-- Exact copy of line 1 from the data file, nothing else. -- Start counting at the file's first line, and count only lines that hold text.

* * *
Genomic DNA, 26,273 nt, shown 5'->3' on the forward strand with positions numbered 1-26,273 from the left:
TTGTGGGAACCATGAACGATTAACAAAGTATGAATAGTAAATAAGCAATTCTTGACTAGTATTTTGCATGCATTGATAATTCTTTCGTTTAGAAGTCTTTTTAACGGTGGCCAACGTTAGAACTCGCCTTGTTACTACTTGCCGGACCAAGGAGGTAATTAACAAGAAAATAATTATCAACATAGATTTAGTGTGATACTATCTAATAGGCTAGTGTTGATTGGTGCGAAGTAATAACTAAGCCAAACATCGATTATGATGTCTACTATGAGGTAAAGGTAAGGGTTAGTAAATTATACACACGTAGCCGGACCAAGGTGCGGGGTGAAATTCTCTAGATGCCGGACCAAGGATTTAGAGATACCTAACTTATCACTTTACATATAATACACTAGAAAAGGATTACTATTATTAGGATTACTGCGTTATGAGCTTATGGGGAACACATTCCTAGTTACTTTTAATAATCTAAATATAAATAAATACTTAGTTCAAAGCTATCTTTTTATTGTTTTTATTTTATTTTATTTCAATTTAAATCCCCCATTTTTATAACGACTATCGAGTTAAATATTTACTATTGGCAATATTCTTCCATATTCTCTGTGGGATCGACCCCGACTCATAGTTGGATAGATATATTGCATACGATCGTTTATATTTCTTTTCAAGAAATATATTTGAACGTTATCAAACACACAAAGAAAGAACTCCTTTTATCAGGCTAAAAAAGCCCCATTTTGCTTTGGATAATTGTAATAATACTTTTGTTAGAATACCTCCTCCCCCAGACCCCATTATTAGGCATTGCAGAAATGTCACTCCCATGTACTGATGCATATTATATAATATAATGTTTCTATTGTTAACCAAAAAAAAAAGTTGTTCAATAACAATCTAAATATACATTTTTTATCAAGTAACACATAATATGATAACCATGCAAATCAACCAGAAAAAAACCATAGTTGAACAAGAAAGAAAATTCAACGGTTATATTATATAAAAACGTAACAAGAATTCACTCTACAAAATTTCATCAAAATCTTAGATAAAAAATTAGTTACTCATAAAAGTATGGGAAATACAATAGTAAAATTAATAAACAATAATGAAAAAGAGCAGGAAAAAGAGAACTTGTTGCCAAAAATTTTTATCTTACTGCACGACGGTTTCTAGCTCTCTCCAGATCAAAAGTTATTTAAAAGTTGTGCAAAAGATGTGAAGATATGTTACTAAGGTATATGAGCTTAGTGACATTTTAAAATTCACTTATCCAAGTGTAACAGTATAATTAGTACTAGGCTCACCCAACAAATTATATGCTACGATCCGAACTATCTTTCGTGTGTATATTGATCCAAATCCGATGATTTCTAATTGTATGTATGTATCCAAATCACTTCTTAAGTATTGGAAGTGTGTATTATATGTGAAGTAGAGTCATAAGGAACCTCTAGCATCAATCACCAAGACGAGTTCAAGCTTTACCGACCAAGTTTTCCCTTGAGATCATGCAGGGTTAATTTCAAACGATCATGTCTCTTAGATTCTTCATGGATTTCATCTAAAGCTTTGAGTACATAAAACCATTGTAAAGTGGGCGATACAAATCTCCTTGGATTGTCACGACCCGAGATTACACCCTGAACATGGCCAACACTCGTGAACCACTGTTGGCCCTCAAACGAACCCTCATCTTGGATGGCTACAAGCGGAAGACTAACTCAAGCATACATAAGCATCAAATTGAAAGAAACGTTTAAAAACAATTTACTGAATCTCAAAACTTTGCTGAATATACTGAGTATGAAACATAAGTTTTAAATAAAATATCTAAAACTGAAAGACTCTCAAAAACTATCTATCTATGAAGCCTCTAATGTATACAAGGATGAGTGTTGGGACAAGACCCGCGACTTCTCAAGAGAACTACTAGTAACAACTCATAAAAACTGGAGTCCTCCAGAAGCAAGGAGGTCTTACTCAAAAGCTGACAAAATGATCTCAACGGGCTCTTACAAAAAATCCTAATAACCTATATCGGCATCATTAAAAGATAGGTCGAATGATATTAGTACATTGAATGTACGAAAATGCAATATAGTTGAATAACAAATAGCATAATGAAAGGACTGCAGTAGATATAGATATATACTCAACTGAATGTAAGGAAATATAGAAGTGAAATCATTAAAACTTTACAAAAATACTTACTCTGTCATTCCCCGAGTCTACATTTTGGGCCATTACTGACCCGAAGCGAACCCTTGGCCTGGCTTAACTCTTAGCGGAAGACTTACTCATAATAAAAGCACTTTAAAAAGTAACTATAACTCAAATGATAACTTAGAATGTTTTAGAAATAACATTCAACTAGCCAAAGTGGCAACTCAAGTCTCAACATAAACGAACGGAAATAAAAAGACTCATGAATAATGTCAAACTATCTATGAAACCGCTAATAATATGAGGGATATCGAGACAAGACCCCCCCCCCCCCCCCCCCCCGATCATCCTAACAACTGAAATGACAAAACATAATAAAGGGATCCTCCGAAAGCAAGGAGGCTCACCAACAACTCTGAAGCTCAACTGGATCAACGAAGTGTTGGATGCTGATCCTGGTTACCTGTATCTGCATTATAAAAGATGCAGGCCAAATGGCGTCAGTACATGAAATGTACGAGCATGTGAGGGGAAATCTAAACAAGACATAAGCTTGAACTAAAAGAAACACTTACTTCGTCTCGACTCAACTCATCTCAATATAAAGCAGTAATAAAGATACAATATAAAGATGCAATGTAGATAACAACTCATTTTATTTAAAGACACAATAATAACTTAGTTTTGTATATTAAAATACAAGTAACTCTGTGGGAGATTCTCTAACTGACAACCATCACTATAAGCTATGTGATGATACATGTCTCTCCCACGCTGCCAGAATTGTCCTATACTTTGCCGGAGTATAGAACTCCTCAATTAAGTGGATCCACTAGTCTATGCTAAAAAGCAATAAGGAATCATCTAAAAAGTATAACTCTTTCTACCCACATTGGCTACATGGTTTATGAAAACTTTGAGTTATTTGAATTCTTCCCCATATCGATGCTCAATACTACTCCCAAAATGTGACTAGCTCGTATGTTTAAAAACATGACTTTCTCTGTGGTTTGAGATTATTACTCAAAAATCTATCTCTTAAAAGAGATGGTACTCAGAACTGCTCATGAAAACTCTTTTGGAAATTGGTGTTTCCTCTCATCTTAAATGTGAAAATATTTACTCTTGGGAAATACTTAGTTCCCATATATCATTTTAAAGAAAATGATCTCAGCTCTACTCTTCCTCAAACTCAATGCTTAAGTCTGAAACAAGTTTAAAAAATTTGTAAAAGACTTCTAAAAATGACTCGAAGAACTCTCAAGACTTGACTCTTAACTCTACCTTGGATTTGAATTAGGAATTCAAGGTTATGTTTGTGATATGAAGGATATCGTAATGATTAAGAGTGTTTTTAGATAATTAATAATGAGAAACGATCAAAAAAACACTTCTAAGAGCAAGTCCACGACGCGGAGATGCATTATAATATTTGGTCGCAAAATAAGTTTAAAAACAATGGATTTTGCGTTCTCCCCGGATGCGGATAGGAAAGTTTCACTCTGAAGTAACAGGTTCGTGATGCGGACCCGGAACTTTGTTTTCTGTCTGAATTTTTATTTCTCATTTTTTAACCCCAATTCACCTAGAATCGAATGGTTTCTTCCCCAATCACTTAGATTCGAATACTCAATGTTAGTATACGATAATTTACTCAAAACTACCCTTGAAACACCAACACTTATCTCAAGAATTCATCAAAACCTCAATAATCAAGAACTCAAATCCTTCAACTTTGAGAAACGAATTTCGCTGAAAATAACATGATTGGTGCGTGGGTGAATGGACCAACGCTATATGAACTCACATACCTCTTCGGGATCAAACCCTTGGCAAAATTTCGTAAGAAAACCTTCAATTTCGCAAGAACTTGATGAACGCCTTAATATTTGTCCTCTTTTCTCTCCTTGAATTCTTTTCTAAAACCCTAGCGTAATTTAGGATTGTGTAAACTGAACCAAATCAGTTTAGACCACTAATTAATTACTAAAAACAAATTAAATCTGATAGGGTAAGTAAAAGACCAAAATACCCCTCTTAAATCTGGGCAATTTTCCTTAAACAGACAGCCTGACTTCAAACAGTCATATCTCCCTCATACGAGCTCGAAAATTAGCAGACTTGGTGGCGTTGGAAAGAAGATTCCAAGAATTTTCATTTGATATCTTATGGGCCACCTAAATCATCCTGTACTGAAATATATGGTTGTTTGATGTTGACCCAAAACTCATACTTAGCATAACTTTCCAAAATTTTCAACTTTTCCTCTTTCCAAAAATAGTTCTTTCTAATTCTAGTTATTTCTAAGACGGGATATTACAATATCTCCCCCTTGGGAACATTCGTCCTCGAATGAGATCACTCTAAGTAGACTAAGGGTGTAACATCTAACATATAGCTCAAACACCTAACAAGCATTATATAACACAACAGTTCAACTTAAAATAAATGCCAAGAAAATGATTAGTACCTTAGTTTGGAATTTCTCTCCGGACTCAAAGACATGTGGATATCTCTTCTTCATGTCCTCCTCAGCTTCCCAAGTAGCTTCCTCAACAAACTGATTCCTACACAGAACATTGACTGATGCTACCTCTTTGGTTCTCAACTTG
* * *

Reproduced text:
Genomic DNA, 26,273 nt, shown 5'->3' on the forward strand with positions numbered 1-26,273 from the left: